How can Allied Health help with Diabetes?
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How can Allied Health help with Diabetes?

How can Allied Health help with Diabetes?

Diabetes. You most likely know someone who has this chronic condition. But did you know that Allied Health practitioners are commonly part of the wider care team of someone living with Diabetes?


Diabetes is a chronic condition where the body doesn’t make enough insulin, or can’t use it as well as it should.  When there isn’t enough insulin, or cells stop responding to insulin, too much blood sugar stays in your bloodstream. Over time, this can cause serious health problems, such as heart disease, vision loss, and kidney disease.


Allied Health professionals play a crucial role in the management and treatment of Diabetes. Through their specialized skills and expertise, Allied Health practitioners contribute to a comprehensive approach that promotes better Diabetes outcomes, enhances patient education, and improves overall quality of life. Here are some ways in which Allied Health can help someone living with Diabetes:

  1. Diabetes Education and Self-Management: Allied Health professionals, such as Diabetes educators and Dietitians, are instrumental in providing education and support to individuals with Diabetes. They teach essential self-management skills, including blood glucose monitoring, medication management, and healthy lifestyle choices. By empowering patients with knowledge and practical strategies, Allied Health practitioners help individuals take an active role in managing their condition and making informed decisions.
  2. Nutrition Guidance: Dietitians and Nutritionists are vital in Diabetes care as diet plays a significant role in managing blood sugar levels. Allied Health professionals can create personalized meal plans that focus on balanced nutrition, portion control, and carbohydrate counting. They also provide guidance on healthier food choices and teach patients how to read food labels effectively, empowering them to make informed decisions regarding their dietary habits.
    • Amy Peng is our Dietitian at BSSC. She is a professional member with the Dietitians Association of Australia, Diabetes Australia, and Parkinson’s Victoria.
  3. Exercise and Physical Activity: Allied Health practitioners, such as Physiotherapists and Exercise Physiologists, assist individuals with Diabetes in developing and implementing suitable exercise routines. Regular physical activity helps control blood sugar levels, improves insulin sensitivity, and reduces the risk of complications associated with Diabetes. These professionals can create tailored exercise plans, monitor progress, and provide guidance on appropriate activities, ensuring that exercise is safe and effective for individuals with Diabetes.
    • At BSSC, we have a dedicated Clinical Pilates studio and a Rehabilitation Gymnasium.
      • Our Pilates classes are monitored by our trained Physiotherapists and Myotherapists.
      • To be able to use our Rehab Gym, you will need to book an appointment with one of our Physiotherapists for them to be able to complete a full assessment of your condition and needs, and to build your program around this. We offer casual and 3 month gym memberships.
  4. Foot Care and Podiatry: People with Diabetes are prone to foot-related complications, such as neuropathy and foot ulcers. Podiatrists, who specialize in foot care, play a crucial role in preventing and managing these complications. They provide regular foot assessments, educate patients about proper foot care practices, and treat any existing foot problems promptly. Allied Health professionals contribute to early intervention, reducing the risk of serious complications and amputations.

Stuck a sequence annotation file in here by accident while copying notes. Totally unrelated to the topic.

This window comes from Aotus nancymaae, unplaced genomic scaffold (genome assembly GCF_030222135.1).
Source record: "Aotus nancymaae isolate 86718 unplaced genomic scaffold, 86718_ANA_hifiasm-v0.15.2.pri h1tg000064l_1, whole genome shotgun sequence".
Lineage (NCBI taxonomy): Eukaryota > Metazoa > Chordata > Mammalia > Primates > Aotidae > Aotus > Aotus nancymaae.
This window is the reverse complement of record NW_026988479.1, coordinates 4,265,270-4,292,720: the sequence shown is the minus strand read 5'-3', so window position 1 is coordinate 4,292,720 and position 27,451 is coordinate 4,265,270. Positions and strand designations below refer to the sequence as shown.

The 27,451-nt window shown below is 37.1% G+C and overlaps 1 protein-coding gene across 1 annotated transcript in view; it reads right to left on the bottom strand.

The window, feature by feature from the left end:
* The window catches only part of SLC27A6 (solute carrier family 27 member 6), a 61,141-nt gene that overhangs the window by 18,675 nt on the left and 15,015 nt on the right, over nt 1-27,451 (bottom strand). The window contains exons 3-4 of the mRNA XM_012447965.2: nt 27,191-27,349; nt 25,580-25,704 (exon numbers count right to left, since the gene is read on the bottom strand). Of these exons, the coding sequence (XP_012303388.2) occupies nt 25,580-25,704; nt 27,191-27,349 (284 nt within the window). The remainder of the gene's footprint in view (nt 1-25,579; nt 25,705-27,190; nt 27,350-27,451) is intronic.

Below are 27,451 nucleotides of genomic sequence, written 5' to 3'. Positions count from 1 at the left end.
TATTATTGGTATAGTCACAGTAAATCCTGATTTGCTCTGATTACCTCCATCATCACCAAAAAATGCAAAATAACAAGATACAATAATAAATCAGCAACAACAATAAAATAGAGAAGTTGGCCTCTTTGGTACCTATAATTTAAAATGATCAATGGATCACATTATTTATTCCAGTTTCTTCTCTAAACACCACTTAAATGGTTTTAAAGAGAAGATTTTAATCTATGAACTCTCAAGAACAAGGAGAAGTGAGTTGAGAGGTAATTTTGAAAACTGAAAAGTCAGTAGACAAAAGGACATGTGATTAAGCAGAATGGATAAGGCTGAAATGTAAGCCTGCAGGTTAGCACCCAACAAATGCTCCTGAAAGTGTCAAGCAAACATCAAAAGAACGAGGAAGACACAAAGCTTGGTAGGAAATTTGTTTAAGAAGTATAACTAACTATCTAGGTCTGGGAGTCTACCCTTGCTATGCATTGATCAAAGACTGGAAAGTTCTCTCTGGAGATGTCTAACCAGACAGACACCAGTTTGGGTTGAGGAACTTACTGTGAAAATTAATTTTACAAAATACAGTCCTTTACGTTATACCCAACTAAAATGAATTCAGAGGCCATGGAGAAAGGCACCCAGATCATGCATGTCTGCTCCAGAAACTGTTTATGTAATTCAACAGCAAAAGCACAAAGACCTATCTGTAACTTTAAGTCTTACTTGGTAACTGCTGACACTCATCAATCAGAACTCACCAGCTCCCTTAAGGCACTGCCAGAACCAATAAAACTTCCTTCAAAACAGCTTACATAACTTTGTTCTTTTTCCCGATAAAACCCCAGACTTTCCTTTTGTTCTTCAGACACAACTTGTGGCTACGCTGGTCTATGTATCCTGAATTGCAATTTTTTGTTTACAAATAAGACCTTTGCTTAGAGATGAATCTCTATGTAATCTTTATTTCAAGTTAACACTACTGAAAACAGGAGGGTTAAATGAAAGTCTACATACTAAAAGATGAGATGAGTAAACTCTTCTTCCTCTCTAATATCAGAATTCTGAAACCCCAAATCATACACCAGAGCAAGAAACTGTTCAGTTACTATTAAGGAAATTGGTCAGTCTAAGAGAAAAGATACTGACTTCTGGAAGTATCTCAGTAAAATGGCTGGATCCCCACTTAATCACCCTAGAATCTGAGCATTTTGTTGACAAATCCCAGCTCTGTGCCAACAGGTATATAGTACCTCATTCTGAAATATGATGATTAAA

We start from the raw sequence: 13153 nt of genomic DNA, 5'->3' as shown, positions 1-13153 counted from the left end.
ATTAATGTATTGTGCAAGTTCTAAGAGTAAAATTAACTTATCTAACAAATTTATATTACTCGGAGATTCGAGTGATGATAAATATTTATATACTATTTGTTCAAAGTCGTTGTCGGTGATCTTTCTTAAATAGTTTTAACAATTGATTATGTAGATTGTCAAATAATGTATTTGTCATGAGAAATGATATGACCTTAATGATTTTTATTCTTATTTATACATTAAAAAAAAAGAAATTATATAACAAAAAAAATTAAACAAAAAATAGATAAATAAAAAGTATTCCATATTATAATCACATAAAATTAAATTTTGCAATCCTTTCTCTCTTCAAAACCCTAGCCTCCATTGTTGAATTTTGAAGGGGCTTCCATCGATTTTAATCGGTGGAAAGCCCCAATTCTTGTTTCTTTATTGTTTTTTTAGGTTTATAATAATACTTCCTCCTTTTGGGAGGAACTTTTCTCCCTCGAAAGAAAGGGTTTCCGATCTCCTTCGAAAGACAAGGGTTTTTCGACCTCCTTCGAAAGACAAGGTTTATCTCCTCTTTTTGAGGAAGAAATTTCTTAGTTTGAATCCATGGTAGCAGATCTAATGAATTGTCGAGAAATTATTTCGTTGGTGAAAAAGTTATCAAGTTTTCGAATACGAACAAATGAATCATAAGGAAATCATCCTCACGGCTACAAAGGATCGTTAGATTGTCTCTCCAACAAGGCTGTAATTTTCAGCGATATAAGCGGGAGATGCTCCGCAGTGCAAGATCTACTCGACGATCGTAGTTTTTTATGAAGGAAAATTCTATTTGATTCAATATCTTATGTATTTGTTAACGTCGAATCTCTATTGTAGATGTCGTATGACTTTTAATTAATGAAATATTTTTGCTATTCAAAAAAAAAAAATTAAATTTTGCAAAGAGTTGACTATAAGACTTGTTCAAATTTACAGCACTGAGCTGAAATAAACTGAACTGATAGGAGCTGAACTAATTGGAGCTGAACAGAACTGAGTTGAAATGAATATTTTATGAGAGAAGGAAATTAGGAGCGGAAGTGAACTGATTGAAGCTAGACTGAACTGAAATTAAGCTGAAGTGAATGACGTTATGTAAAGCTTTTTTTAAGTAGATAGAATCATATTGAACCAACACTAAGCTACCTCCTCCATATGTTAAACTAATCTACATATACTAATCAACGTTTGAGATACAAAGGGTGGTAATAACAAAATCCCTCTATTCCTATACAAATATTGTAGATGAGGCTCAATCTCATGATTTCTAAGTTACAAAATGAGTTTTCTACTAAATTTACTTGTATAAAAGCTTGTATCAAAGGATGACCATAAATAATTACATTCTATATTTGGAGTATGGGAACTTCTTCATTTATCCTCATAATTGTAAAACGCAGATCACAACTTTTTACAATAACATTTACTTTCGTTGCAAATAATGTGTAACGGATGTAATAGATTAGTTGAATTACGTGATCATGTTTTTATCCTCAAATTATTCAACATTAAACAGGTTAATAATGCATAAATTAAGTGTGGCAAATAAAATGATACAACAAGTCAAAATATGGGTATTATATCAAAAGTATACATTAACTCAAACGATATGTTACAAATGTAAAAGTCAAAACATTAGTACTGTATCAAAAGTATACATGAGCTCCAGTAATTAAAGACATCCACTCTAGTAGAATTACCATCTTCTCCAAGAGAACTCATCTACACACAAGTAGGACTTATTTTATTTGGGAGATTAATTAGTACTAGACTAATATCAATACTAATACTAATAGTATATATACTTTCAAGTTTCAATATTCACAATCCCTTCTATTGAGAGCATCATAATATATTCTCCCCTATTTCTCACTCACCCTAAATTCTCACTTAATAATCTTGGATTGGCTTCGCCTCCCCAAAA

5. Mental Health Support: Diabetes management can have a significant psychological impact on individuals. Allied Health professionals, including Psychologists and social workers, offer valuable mental health support to patients with Diabetes. They address issues like Diabetes-related distress, anxiety, depression, and adjustment difficulties. By providing counseling, coping strategies, and emotional support, these practitioners help individuals navigate the emotional challenges associated with diabetes.
    • Robert Postlethwaite is our Clinical Psychologist. Rob specializes in how chronic pain impacts on most aspects of a person’s life and coping with it is a huge psychological challenge for individuals.
  6. Collaborative Care: Allied Health professionals work closely with other members of the healthcare team to provide comprehensive and coordinated care for individuals with Diabetes. They collaborate with Doctors, Nurses, Pharmacists, and other specialists to ensure integrated management of the condition. Through their collective efforts, they optimize treatment plans, monitor progress, and address any barriers or challenges that patients may face.


Allied Health professionals play a vital role in the management and care of individuals with Diabetes. By providing education, guidance, support, and specialized services, they empower patients to take control of their condition and improve their overall well-being. The interdisciplinary approach facilitated by allied health practitioners enhances the effectiveness of diabetes management and contributes to better health outcomes for individuals living with this chronic condition.


If there is a part of your condition or injury that you are struggling to understand, be sure to seek clarification with your medical professional. None of the information in this article is a replacement for proper medical advice. Always seek advice from your trusted medical professional regarding your health and/or medical conditions.